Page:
Marijuana growing takes high toll on electricity
DENVER — The $3.5 billion U.S. marijuana market is emerging as one of the nation’s most power-hungry industries, with the 24-hour demands of thousands of indoor growing sites taxing electricity grids and unraveling hard-earned gains in energy conservation.
Without design standards or efficient equipment, the growing facilities in the 23 states where marijuana is legal are responsible for greenhouse-gas emissions almost equal to those of every car, home and business in New Hampshire. While reams of regulations cover such things as tracking individual plants, package labeling and advertising, they lack requirements to reduce energy waste.
Some operations have blown out transformers, resulting in fires. Others rely on pollution-belching diesel generators to avoid hooking into the grid. And demand could intensify in 2017 if advocates succeed in legalizing the drug for recreational use in several states, including California and Nevada. State regulators are grappling with how to address the growth, said Pennsylvania Public Utility Commissioner Pam Witmer.
“We are at the edge of this,” Witmer said. “We are looking all across the country for examples and best practices.”
The corporatization of what was once off-the-grid agriculture is taxing electrical systems as the nation prepares to comply with the Paris climate agreement and the Environmental Protection Agency tries to reduce greenhouse gases from coal-fired power plants, which are considered the single largest domestic source of emissions that contribute to global warming.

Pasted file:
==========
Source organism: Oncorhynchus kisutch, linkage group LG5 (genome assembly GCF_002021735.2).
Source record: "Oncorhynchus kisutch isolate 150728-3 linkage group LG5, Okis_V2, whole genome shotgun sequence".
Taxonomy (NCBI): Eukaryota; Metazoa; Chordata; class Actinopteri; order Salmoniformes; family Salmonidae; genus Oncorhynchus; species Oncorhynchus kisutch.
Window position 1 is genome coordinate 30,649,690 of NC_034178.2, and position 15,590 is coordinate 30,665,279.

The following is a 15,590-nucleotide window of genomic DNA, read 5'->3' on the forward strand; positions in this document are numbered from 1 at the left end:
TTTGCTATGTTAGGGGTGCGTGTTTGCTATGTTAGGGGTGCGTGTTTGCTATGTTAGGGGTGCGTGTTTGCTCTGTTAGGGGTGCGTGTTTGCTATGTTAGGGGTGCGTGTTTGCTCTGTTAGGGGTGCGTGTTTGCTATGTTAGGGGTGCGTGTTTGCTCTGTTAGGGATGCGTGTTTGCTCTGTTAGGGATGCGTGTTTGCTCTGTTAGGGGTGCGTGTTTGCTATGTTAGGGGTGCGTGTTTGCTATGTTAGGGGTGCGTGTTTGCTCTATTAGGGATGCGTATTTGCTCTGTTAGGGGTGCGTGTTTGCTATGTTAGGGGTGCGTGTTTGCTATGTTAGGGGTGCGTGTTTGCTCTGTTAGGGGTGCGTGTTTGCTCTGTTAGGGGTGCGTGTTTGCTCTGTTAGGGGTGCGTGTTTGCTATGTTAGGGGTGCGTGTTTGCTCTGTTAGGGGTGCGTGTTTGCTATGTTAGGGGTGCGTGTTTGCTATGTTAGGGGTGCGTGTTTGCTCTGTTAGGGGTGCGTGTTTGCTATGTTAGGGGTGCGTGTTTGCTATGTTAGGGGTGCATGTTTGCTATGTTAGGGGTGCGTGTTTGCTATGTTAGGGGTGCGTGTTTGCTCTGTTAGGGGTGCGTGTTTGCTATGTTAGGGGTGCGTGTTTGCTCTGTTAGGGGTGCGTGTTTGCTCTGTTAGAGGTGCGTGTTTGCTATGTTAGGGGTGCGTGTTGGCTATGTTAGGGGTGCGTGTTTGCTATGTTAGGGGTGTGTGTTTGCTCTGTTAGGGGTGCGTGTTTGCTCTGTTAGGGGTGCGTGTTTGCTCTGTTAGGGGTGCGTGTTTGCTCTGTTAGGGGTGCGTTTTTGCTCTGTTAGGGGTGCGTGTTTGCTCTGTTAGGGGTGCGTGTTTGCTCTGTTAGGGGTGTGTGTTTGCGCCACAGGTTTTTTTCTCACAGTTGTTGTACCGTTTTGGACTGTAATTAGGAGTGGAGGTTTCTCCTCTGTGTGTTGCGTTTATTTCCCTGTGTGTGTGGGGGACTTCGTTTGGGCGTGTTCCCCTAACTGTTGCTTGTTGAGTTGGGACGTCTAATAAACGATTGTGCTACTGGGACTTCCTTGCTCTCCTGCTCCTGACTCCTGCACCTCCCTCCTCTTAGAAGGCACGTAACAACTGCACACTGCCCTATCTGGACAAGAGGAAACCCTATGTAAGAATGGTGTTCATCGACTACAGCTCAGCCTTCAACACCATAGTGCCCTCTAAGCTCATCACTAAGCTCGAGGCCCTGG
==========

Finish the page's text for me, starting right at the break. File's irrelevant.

“Consumers seeking a green lifestyle are likely unaware that their cannabis use could cancel out their otherwise low-carbon footprint,” Evan Mills, an energy analyst for California’s Lawrence Livermore National Laboratory, wrote in an email.
Indoor growing in 2012 racked up at least $6 billion a year in energy costs, compared with $1 billion for pharmaceutical companies, Mills found in a study he did independent of the research institution. Some larger facilities use as much as $1 million worth of power a month.
ArcView, an Oakland, Calif., research firm, estimates the retail and wholesale marijuana market will reach $4.4 billion in 2016.
Cultivation operations are waiting for new infrastructure to bring them power. With the marijuana industry just coming out of the shadows, utilities are without data to forecast its electrical needs.
“We don’t have aggregated energy audits from hundreds of grow operations that show us an energy footprint,” said John Morris, director of policy and regulatory affairs at CLEAResult, an Austin, Texas-based consultancy that works with growers and utilities. “We have utilities in the Northwest putting in new transformer substations to meet the load. Producers are having to go out and build infrastructure.”
In Colorado, more than 1,234 licensed grow facilities account for almost half of new demand for power. In 2014, two years after residents voted to legalize marijuana for recreational use, growing sites consumed as much power as 35,000 households.
In California, indoor production consumed 9 percent of household electricity in the nation’s oldest legal medical marijuana market, the amount used in 1 million homes, Mills found.
In a Denver warehouse this month, growers wore sunglasses as they checked on 150 top-heavy flowering marijuana plants. The four-foot-tall bushes were flourishing under dozens of 1,000-watt bulbs.
“All these things consume too much power,” said Paul Isenbergh, a commercial real estate broker and co-owner of the 3,100-square-foot medical-marijuana operation called Sense of Healing. “The air conditioning, the lighting, the fans, the scrubber, the humidifier.”
The atmosphere is calibrated to mimic outdoor conditions to allow growers to reap multiple harvests a year. The intense heat from the lights requires air conditioning and fans to keep grow rooms at 75 degrees, a dehumidifier to prevent mold and a carbon-dioxide injection system. The electricity costs as much as $5,000 a month.
Electricity represents as much as 50 percent of an operator’s overhead, yet profits far outweigh costs, with a pound of medical marijuana selling for about $2,500 on the wholesale market, Isenbergh said. His costs to raise the weed from clippings are only $600 a pound.